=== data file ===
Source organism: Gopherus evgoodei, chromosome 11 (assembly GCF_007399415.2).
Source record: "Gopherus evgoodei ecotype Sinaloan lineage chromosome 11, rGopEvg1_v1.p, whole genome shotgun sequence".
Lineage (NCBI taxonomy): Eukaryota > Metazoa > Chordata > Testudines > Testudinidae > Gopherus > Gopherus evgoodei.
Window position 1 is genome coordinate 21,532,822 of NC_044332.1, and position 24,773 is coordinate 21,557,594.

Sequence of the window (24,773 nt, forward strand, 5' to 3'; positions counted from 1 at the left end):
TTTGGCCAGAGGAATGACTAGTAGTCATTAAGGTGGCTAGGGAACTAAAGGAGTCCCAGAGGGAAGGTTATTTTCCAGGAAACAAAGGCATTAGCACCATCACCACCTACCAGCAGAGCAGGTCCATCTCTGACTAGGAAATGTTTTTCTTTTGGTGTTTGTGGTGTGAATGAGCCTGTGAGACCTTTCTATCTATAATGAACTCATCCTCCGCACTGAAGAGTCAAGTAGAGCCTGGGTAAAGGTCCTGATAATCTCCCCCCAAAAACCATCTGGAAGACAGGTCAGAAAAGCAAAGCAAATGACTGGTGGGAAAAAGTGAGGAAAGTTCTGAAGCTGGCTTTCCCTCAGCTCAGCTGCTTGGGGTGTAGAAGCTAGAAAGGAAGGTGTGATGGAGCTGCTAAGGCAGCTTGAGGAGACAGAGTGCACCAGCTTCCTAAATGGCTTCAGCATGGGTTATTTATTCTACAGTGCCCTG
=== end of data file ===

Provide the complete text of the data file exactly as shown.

Source organism: Gopherus evgoodei, chromosome 11 (assembly GCF_007399415.2).
Source record: "Gopherus evgoodei ecotype Sinaloan lineage chromosome 11, rGopEvg1_v1.p, whole genome shotgun sequence".
Lineage (NCBI taxonomy): Eukaryota > Metazoa > Chordata > Testudines > Testudinidae > Gopherus > Gopherus evgoodei.
Window position 1 is genome coordinate 21,532,822 of NC_044332.1, and position 24,773 is coordinate 21,557,594.

Sequence of the window (24,773 nt, forward strand, 5' to 3'; positions counted from 1 at the left end):
TTTGGCCAGAGGAATGACTAGTAGTCATTAAGGTGGCTAGGGAACTAAAGGAGTCCCAGAGGGAAGGTTATTTTCCAGGAAACAAAGGCATTAGCACCATCACCACCTACCAGCAGAGCAGGTCCATCTCTGACTAGGAAATGTTTTTCTTTTGGTGTTTGTGGTGTGAATGAGCCTGTGAGACCTTTCTATCTATAATGAACTCATCCTCCGCACTGAAGAGTCAAGTAGAGCCTGGGTAAAGGTCCTGATAATCTCCCCCCAAAAACCATCTGGAAGACAGGTCAGAAAAGCAAAGCAAATGACTGGTGGGAAAAAGTGAGGAAAGTTCTGAAGCTGGCTTTCCCTCAGCTCAGCTGCTTGGGGTGTAGAAGCTAGAAAGGAAGGTGTGATGGAGCTGCTAAGGCAGCTTGAGGAGACAGAGTGCACCAGCTTCCTAAATGGCTTCAGCATGGGTTATTTATTCTACAGTGCCCTG